Buy a pink water bottle and the store will donate 20 percent of its price to support breast cancer research. Come in for dinner on a Tuesday night and the restaurant will give 10 percent of the cost of your meal to feed the hungry. Attend a performance of a new play in town and 15 percent of your ticket price will be donated to combat homelessness.
I love the spirit of our local business owners who set up programs like these. These good people are trying to find creative ways to both help their businesses thrive and give back to our community at the same time. Unfortunately, these generous companies might also be unknowingly undermining the charities they want to support. There is a growing body of evidence that when a charity participates in a cause marketing program, it can actually decrease the total amount of contributions it receives.
Cause marketing, also known as consumption philanthropy, is when a business commits to make a donation to a charitable cause in exchange for the purchase of a product or service. It is a quintessentially American idea. It allows us to buy something for ourselves and still give back to others.
There are reams of evidence to show that cause marketing is great for business. For instance, the annual Do Well Do Good Survey found that 75 percent of consumers prefer companies that give back to their local communities. Sixty-one percent of people would even be willing to try a new product, or shop at a new store, if a percentage of their spending would be donated to charity.
When cause marketing first began to take off in the United States, people viewed it as another way to support the charities to which they already give. For instance, an existing donor to an animal shelter was only too happy to shop at a particular pet store when they found out that 10 percent of their purchase would be donated to the animal shelter. The donor needed to buy pet food and supplies anyway, so shopping at this pet store was an easy way to make an additional gift to the animal shelter the donor loved.
Unfortunately, instead of making both a direct donation and a purchase, people are increasingly considering their purchase as their donation. Dr. Aradhna Krishna of the University of Michigan Ross School of Business calls this the “Cause Marketing Paradox.” In her paper of the same name, Krishna writes that “consumers think of their purchase as a charitable act and decrease subsequent charitable acts.”
Similarly, Dr. Angela Eikenberry published a paper in the Stanford Graduate School of Business Social Innovation Review titled “The Hidden Costs of Cause Marketing.” She argues that cause marketing campaigns hinder future donations to charities because consumers think that their purchases are donations.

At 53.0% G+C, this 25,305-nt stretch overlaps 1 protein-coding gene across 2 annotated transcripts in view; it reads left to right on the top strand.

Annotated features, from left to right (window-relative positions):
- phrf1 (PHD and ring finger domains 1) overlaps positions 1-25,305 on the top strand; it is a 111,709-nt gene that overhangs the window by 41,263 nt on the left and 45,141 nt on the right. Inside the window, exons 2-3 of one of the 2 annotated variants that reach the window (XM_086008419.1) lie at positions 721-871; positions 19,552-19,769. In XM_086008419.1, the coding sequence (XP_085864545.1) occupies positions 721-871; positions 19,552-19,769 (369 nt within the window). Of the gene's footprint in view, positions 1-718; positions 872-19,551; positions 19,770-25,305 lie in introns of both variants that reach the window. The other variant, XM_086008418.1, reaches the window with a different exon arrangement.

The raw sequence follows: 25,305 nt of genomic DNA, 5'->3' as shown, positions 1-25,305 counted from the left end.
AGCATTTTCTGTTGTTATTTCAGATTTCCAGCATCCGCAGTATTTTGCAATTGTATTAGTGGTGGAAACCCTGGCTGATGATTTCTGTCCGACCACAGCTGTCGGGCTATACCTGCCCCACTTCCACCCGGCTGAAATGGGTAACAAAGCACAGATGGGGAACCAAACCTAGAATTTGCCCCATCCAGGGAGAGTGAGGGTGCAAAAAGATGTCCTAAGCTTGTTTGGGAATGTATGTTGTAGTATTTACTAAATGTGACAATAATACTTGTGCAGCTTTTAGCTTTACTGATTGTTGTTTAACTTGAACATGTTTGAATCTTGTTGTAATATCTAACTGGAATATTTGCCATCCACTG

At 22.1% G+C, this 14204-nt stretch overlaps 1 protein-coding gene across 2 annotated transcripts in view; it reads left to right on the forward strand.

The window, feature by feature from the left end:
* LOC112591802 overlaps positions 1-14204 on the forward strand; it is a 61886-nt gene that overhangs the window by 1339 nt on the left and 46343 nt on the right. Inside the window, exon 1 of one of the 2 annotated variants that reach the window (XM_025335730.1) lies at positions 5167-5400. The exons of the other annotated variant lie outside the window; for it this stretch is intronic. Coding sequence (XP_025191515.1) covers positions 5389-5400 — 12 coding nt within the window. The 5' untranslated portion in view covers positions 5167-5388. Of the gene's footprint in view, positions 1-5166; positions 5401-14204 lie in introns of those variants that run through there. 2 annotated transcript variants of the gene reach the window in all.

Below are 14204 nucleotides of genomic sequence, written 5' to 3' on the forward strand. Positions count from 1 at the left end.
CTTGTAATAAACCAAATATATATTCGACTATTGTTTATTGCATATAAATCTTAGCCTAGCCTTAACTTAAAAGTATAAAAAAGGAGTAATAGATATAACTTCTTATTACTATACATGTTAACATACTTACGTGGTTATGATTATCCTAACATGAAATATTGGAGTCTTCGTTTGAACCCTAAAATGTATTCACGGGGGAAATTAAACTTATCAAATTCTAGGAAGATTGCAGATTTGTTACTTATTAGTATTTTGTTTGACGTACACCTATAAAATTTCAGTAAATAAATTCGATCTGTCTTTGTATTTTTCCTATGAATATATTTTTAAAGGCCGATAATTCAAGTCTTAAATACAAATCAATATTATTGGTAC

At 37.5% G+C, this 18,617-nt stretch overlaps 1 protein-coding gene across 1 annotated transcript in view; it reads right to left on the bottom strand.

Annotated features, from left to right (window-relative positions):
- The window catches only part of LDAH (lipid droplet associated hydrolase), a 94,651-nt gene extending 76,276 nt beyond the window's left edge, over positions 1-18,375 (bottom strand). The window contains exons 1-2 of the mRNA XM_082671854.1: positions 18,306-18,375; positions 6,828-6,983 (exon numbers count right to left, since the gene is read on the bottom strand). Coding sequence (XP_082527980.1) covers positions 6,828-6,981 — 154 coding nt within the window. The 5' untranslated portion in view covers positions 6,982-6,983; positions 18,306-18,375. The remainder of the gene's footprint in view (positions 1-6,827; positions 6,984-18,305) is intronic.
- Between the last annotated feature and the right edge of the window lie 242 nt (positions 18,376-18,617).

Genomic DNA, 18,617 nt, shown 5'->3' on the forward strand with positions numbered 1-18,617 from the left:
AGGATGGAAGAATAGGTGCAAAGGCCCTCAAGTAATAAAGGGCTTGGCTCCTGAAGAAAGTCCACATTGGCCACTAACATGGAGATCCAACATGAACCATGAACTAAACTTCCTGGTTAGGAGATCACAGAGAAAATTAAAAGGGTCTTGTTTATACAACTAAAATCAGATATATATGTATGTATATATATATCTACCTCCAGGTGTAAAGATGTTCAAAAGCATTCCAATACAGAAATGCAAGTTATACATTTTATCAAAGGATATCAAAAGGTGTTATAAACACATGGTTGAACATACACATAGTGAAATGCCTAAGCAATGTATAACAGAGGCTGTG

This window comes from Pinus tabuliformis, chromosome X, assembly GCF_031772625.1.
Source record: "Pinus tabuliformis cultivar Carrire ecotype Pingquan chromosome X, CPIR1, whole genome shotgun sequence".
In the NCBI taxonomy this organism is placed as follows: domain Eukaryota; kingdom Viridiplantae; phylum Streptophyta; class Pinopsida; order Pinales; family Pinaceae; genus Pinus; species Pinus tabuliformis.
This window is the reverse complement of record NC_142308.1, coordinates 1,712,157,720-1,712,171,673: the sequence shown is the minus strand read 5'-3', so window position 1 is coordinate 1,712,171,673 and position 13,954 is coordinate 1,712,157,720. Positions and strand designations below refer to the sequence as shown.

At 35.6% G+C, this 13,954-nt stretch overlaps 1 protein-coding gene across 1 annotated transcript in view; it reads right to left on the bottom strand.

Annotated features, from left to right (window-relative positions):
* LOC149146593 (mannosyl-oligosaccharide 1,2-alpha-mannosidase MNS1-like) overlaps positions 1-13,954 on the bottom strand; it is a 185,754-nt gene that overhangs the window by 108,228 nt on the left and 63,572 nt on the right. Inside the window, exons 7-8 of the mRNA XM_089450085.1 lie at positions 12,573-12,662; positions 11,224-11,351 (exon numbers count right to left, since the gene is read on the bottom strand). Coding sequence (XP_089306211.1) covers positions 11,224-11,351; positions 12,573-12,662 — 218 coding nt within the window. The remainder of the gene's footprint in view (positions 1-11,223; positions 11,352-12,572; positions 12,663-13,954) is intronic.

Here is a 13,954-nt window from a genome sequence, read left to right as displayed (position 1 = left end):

Today, it is more common for a person to see the 10 percent of their purchase at the pet store as their contribution to the animal shelter, and thus feel no need to make any subsequent direct donations to the charity.
Krishna’s research found that “if two consumers have equal preference for a product which is offered at the same price to both, but one of them buys this product as a [cause marketed] product, her charitable giving will be lower than the other’s.”
The effect is even more pronounced with larger purchases. Krishna demonstrates that the higher the purchase price, the more precipitous the drop in charitable giving, “indicating that people may mentally assign their [cause marketed] expenditure as their charitable giving.”
Some charities believe that by affiliating with a business, cause marketing is raising awareness of their organization and that will eventually lead to future donations. Unfortunately, as cause marketing has become ubiquitous, researchers are also finding that it might actually be having the opposite effect. As Michael Anft wrote in “Is Raising Visibility a Waste of Time?” in the Chronicle of Philanthropy, “Research conducted at the University of Michigan, the University of Southern California, and elsewhere has found that when people are subjected to repeated messages designed to raise awareness, they are less responsive than they might otherwise be and are likely to give less to the sponsoring charities.”
In her paper “Cause-related marketing: More buck than bang?”, Dr. Cheryl Nakata of the University of Illinois College of Business Administration offers her own theory. “In response, individuals may simply tune out and say ‘no’ because they cannot process each and every request, or because they believe they have already donated enough.”
Not all cause marketing is a losing proposition. If the vast majority of a purchase price is going to the charity, it can still result in an overall net increase in donations. Krishna writes that “cause marketing will raise overall money for good causes only if a decent proportion of the money spent by the consumer is going to the cause – for example, if 75 percent of a $1 pink plastic ring supports breast cancer [research].”
The problem is that virtually all cause marketing results in less than 15 percent of the purchase price being donated to charity. At these low percentages, over time, researchers believe that a charity will actually collect less money for their organization then if they simply declined to participate in a cause marketing relationship.
However, if your favorite charity still insists on participating in a cause marketing program with a business, don’t count the 10 percent of the price of your dinner as your donation to the charity. Remember that you still need to make a gift directly or the cause you care about will actually be losing money!